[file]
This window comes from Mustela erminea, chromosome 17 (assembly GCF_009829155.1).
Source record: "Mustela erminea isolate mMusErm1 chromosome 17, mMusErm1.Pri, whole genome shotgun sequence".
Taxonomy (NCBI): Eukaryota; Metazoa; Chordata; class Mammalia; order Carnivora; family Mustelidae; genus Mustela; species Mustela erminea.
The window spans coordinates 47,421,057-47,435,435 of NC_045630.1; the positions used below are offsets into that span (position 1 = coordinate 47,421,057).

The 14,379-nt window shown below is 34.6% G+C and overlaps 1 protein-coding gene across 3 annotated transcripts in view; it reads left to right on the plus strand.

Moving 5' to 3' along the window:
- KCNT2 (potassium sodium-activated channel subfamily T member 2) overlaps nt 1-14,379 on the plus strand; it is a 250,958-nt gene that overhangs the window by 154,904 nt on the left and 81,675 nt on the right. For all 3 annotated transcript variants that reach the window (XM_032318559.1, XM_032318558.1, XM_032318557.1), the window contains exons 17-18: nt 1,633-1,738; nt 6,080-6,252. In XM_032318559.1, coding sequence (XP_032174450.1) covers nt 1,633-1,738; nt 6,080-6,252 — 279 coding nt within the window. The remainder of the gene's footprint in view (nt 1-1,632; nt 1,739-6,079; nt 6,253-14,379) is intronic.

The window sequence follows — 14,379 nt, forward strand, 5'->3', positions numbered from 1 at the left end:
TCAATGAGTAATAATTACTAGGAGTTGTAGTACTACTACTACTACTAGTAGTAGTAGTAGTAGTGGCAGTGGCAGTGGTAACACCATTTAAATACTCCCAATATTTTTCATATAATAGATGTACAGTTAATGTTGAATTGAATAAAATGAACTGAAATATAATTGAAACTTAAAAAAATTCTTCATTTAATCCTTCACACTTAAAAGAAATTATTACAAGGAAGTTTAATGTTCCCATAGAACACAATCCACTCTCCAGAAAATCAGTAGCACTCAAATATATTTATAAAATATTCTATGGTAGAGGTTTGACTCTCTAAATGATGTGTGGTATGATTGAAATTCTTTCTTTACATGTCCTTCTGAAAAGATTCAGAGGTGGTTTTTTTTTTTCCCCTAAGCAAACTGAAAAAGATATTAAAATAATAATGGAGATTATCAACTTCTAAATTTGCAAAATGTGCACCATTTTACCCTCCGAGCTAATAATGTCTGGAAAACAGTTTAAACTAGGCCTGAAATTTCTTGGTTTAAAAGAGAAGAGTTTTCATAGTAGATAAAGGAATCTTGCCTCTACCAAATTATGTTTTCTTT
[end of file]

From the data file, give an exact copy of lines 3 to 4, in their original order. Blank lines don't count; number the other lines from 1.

Taxonomy (NCBI): Eukaryota; Metazoa; Chordata; class Mammalia; order Carnivora; family Mustelidae; genus Mustela; species Mustela erminea.
The window spans coordinates 47,421,057-47,435,435 of NC_045630.1; the positions used below are offsets into that span (position 1 = coordinate 47,421,057).